So it looks like my Goodreads giveaway days are over. However, I am due for another giveaway, and would love your suggestions. If you’re an author, what have been some of your favorite ways to give your books away to readers? If you’re a reader, what kind of contest would you like to see? Your answer could result in a new contest, and you’ll get a mention!

P.S. J. L. Greger guest-blogged about this topic on Thonie Hevron’s blog, “Just the Facts, Ma’am,” and offered a few alternative contest ideas. Check it out here.

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Book number ten is in the bag

DEMO underwater girlWell, hello there! It’s been five days since Hope for the Broken Girl published, so I naturally did a bit of a disappearing act. Being my 10th book, I’m finally accepting that about myself. I put all my soul and energy into a book, and then want to hide under a rock once it’s out (see this post for reference), simultaneously hoping everyone reads it and no one reads it.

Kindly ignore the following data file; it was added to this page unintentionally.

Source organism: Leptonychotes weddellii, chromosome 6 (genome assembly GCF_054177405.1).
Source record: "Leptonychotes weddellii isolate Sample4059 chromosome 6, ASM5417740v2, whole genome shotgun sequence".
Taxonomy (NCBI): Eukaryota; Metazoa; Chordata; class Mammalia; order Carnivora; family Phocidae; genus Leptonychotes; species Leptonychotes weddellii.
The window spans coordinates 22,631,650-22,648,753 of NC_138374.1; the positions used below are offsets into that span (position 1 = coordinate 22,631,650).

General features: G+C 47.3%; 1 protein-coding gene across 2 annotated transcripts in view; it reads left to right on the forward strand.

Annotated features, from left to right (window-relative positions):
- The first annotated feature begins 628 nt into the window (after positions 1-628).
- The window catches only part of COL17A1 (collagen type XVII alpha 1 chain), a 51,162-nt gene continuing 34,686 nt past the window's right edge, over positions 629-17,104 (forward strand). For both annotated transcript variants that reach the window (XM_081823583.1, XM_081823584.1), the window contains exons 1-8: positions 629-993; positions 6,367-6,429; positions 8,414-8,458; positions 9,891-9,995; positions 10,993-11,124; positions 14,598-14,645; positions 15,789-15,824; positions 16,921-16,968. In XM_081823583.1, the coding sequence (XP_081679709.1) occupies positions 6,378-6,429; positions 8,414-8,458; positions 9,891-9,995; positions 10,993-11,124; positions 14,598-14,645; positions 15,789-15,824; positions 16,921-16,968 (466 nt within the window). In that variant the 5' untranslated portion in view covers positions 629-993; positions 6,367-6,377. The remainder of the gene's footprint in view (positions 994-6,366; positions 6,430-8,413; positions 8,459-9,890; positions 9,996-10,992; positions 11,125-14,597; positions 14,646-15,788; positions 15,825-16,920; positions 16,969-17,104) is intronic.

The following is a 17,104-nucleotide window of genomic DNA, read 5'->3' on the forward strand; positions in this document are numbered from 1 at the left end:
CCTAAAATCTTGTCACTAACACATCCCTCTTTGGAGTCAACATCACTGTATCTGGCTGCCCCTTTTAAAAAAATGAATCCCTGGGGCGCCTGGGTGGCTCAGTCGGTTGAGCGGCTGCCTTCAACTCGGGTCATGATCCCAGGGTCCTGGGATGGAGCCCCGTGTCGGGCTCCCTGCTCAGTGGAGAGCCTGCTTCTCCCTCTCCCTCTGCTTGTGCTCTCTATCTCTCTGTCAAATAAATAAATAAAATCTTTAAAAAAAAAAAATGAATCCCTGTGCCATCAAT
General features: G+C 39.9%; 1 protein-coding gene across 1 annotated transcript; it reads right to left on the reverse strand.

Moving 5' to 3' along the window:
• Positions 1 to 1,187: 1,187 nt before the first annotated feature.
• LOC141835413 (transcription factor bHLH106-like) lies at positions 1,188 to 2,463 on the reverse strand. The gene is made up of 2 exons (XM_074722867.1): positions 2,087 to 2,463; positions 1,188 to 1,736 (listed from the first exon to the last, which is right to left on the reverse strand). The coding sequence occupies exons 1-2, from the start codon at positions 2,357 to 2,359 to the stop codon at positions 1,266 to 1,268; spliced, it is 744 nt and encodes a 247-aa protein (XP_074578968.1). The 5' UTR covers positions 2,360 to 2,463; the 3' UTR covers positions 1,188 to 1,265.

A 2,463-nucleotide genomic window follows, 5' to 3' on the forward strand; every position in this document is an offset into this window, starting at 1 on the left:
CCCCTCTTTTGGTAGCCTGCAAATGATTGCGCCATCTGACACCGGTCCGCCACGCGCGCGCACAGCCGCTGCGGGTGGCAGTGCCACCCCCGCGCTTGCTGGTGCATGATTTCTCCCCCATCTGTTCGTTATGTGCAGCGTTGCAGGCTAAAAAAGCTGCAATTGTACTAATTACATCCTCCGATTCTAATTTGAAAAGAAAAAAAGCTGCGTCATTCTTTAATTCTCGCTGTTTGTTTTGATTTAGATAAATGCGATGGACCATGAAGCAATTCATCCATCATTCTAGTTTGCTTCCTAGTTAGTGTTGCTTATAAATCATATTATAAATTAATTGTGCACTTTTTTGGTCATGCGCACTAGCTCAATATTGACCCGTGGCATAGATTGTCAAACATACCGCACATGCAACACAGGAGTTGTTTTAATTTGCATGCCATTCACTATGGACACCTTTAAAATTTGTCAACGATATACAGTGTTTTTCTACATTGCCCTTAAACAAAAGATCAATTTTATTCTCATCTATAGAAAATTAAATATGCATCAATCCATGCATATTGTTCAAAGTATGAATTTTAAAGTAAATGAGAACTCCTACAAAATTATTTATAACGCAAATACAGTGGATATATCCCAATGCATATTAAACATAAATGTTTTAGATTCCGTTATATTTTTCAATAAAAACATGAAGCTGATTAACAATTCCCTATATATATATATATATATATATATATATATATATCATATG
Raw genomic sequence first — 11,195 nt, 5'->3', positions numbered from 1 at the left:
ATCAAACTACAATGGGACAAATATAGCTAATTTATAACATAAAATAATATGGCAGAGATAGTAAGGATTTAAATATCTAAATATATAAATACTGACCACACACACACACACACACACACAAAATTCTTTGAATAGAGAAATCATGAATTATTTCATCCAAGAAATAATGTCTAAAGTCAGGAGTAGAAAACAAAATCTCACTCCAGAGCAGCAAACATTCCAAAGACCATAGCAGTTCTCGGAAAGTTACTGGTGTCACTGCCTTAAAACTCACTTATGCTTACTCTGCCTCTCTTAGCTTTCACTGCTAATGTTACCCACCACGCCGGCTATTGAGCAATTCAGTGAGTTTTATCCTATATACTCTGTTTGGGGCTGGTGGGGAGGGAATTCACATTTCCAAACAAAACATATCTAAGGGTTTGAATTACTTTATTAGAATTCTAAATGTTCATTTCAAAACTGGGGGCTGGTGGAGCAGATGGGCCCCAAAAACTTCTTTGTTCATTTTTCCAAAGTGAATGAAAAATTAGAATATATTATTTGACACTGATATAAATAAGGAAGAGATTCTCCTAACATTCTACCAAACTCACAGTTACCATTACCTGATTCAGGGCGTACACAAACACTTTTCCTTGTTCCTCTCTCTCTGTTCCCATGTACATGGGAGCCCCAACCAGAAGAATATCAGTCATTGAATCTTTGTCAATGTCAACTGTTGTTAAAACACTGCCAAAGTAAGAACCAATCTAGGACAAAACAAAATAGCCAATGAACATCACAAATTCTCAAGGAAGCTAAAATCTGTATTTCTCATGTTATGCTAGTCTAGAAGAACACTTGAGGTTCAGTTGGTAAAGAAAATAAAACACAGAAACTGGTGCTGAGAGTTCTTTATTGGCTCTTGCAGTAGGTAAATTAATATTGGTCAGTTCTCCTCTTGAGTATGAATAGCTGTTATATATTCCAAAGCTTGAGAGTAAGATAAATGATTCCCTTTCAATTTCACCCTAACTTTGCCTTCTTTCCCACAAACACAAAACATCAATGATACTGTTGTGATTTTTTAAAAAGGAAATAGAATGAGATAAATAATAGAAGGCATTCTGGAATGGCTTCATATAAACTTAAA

This book was a bit different, though. I’m not shy about this book, at least for the most part. I’m reluctant to suggest this book to anyone who is a sensitive reader or gets offended by hard language or tough situations. This book is gritty, and I didn’t mince words in the story. I couldn’t, to do so would hurt the story. However, I think most readers would appreciate that about this book. I hope it reaches plenty of people, as the story is so important. It addresses domestic violence in an in-your-face kind of way, and how something like that can even happen. Why does a girl stay when her boyfriend hits her? I hope this story helps people reach the answer.

Note: Hope for the Broken Girl is the 3rd book in the Hope series, and is available here. If you haven’t started the Hope series yet, here’s the link to all three books. The first book, The Road to Hope, is free for Kindle for the rest of today, so no excuses!

coffee
Behind that coffee cup is the forest view at my mother-in-law’s magical home, where I lived for two weeks before moving her into our home.